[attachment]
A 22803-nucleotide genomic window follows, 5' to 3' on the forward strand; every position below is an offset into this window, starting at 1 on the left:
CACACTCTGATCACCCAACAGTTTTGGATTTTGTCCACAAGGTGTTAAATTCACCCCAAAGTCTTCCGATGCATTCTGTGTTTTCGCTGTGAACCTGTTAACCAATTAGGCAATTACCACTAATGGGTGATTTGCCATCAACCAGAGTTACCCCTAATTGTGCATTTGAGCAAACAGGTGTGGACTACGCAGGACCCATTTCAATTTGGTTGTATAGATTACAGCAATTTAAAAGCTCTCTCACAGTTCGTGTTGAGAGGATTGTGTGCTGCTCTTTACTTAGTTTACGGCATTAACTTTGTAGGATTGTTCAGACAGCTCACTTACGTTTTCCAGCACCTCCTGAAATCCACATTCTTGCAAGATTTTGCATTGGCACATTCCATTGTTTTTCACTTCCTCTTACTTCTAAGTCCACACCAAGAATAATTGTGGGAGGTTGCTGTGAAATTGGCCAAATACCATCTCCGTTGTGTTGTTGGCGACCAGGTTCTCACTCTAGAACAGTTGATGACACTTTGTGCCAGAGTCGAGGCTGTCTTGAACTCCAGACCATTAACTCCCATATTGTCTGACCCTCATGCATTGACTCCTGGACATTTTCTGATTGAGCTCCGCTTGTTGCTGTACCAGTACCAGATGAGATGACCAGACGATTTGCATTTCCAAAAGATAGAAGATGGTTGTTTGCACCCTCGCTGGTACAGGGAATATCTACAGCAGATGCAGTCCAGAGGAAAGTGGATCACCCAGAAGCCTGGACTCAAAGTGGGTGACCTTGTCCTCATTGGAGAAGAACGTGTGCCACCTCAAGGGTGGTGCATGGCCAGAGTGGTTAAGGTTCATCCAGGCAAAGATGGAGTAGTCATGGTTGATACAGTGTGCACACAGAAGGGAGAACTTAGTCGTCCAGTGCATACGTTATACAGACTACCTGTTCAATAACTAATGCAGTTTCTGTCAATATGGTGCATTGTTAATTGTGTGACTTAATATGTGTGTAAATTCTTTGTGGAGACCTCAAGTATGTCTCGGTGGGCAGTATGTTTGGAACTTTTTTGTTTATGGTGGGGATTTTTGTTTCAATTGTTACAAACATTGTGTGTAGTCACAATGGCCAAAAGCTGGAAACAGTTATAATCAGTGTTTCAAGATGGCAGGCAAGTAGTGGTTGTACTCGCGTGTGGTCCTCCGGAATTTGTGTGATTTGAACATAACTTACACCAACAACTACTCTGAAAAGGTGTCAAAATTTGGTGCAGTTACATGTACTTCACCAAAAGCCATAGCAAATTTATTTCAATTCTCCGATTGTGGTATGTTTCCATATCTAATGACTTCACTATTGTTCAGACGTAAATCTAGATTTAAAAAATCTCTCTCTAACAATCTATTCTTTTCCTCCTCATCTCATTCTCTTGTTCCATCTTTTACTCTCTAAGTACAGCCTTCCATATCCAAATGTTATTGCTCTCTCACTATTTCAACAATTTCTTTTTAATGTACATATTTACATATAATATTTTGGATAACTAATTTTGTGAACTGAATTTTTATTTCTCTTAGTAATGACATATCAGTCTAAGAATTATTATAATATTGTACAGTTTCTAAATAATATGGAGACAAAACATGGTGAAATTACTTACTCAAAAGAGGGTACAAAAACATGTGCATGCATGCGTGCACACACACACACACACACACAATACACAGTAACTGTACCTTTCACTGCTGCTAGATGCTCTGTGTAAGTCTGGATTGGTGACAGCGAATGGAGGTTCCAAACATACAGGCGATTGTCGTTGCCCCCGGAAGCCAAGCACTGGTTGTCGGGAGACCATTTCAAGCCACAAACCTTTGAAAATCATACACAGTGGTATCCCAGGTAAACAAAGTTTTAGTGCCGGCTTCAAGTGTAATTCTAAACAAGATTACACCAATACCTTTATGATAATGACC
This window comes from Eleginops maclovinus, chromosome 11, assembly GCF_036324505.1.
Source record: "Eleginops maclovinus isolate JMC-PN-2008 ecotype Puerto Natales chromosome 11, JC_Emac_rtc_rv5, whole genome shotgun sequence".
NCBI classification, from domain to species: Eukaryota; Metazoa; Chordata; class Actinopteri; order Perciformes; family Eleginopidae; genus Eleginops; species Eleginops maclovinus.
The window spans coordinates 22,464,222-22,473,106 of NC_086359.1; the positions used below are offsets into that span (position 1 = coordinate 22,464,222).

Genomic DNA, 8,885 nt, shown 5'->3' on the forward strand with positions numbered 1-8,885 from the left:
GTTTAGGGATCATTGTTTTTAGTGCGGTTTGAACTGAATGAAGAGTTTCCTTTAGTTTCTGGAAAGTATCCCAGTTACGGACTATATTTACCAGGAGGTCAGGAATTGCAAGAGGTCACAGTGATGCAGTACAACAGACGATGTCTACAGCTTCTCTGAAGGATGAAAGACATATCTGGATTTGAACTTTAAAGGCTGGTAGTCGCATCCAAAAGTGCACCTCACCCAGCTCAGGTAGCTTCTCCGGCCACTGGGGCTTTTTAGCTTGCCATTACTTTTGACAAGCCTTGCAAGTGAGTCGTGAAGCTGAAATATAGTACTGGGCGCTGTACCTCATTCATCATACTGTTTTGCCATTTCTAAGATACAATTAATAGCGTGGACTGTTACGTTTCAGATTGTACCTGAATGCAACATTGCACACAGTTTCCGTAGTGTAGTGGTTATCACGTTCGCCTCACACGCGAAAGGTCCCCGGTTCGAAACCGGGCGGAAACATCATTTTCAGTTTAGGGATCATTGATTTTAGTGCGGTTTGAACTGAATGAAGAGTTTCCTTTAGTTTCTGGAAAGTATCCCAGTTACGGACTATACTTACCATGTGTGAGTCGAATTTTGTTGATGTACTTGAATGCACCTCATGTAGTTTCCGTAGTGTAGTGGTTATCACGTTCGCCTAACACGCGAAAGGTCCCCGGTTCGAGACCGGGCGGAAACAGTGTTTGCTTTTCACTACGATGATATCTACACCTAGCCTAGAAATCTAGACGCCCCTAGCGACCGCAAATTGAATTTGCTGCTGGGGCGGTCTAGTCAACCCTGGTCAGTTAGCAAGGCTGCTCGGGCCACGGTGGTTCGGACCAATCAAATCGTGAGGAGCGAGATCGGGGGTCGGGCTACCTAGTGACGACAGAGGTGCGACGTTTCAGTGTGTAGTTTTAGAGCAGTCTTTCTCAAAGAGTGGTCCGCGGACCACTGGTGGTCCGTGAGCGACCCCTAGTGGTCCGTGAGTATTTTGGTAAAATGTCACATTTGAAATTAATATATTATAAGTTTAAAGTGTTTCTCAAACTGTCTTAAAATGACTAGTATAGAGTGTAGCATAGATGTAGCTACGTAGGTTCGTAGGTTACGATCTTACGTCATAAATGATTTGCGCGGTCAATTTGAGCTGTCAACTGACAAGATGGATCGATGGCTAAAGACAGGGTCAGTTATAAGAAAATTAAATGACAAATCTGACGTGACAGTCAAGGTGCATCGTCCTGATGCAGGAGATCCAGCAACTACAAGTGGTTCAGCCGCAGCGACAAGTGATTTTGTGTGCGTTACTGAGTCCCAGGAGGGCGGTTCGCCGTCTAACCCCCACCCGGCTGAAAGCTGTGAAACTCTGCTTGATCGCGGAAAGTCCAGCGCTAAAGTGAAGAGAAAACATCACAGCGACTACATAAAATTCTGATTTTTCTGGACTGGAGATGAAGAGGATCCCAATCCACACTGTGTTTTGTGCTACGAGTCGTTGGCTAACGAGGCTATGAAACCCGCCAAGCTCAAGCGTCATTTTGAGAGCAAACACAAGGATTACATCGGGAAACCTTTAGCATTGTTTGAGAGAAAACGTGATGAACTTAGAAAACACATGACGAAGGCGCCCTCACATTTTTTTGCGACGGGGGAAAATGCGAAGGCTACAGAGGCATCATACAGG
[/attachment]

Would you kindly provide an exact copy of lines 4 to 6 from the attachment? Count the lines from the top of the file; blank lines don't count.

Source record: "Eleginops maclovinus isolate JMC-PN-2008 ecotype Puerto Natales chromosome 11, JC_Emac_rtc_rv5, whole genome shotgun sequence".
NCBI classification, from domain to species: Eukaryota; Metazoa; Chordata; class Actinopteri; order Perciformes; family Eleginopidae; genus Eleginops; species Eleginops maclovinus.
The window spans coordinates 22,464,222-22,473,106 of NC_086359.1; the positions used below are offsets into that span (position 1 = coordinate 22,464,222).